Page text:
• If the physician on scene continues to carry out the intervention in question, offer no assistance and enlist aid from law enforcement

Licensed Nurses present at an emergency scene who wish to participate in administering care must function in accordance with Florida law (F.S. 401 and F.S. Chapter 464)

"Green Card" to be
given to physician
on scene offering
assistance:

Patient Care During Transport

The following situations shall require more than one attendant in the back of the ALS unit:

  • Medical or trauma cardiac arrest or post-resuscitation care
  • Patients requiring active airway assistance (e.g. endotracheal tube, LTA, or BVM)
  • Imminent delivery of a fetus
  • For scenarios not covered above:
    • If either the nontransporting or the transporting agency request a 2nd attendant in the back of the ALS transporting unit, a 2nd attendant should accompany the patient
    • A 2nd attendant is not required if there will be an unacceptable delay in transport
    • A paramedic student or EMT can assist in attending ALS patients, but shall only be counted as the “second attendant” when determined appropriate by the primary paramedic attendant

Interfacility Transport

Interfacility transport requires unique skills and capabilities, both in clinical care and operational coordination. Adhere to the following standards for all interfacility transports:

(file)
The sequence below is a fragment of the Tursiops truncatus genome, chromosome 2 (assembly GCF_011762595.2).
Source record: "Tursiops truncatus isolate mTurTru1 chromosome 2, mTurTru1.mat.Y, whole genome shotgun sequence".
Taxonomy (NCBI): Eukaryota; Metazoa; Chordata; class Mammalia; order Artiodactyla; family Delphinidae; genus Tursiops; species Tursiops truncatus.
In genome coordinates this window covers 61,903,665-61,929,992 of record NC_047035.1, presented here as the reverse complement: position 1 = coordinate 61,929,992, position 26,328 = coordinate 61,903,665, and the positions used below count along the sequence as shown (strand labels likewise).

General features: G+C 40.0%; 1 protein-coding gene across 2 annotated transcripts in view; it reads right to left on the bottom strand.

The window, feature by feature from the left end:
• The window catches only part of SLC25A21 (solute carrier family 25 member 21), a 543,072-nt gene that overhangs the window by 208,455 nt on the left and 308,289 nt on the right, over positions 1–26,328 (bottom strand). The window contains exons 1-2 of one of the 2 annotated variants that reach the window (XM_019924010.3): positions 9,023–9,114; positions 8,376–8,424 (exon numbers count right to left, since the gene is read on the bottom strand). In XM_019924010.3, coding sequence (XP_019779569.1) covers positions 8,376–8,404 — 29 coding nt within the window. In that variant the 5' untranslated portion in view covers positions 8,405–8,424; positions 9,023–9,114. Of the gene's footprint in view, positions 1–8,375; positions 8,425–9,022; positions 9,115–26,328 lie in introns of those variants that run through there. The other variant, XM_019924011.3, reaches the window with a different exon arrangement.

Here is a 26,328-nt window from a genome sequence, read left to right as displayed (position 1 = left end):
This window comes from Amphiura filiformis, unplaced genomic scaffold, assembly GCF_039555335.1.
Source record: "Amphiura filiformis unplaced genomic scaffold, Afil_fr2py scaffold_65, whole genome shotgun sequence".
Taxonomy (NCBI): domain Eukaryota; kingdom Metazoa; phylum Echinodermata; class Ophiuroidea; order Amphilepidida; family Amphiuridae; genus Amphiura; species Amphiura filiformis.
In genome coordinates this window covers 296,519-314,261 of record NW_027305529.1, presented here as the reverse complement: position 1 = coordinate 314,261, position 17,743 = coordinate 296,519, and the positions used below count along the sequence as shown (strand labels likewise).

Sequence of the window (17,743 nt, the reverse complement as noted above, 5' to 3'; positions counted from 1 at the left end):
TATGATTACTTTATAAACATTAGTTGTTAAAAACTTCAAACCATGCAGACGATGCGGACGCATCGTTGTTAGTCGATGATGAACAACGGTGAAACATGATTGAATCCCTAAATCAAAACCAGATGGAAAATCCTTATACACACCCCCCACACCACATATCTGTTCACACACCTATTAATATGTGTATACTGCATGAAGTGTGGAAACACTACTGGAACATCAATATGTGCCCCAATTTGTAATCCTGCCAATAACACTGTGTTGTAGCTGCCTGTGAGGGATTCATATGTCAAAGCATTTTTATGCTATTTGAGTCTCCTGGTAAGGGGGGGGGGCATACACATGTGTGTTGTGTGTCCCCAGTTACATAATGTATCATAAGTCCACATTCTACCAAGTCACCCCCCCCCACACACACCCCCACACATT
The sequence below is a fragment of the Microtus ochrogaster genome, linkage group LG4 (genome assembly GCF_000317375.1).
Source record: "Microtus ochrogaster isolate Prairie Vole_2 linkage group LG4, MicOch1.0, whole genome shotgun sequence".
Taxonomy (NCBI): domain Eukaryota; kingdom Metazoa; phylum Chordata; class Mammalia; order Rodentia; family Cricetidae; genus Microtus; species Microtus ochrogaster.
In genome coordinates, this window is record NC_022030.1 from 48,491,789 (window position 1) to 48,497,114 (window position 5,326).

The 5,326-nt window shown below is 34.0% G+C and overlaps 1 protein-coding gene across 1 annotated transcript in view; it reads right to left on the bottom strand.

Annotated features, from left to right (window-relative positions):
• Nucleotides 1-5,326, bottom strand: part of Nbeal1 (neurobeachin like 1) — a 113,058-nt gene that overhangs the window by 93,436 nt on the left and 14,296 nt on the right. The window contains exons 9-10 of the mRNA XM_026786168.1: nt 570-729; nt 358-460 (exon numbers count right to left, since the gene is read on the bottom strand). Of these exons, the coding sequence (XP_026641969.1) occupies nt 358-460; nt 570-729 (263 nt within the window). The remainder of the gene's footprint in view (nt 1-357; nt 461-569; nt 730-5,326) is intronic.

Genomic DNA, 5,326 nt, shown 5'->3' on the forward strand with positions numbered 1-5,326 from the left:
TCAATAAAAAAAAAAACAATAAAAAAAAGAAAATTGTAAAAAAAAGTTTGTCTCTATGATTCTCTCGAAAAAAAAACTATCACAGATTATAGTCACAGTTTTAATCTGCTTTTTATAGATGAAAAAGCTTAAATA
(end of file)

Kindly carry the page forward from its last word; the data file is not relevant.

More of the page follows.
• Interfacility transport decisions (including staffing, equipment and transport destination) should be made based on the patient’s medical needs
  • Coordination between hospitals and interfacility transport agencies is essential, before transports are initiated, to ensure that patient care requirements do not exceed the capabilities of the patient attendant
  • If EMS crew members are not capable of managing devices or medications that must be continued during transport, an adequately trained care provider from the transferring facility must accompany the patient during transport

Radio Report Format

For all EMS transported patients radio contact should be made with the receiving center at least 5 minutes prior to arrival to provide general patient information and estimated time of arrival.

  • Select the appropriate receiving facility talk-group on the 800 Mhz radio
    • All receiving facilities in Orange County have an individual talk-group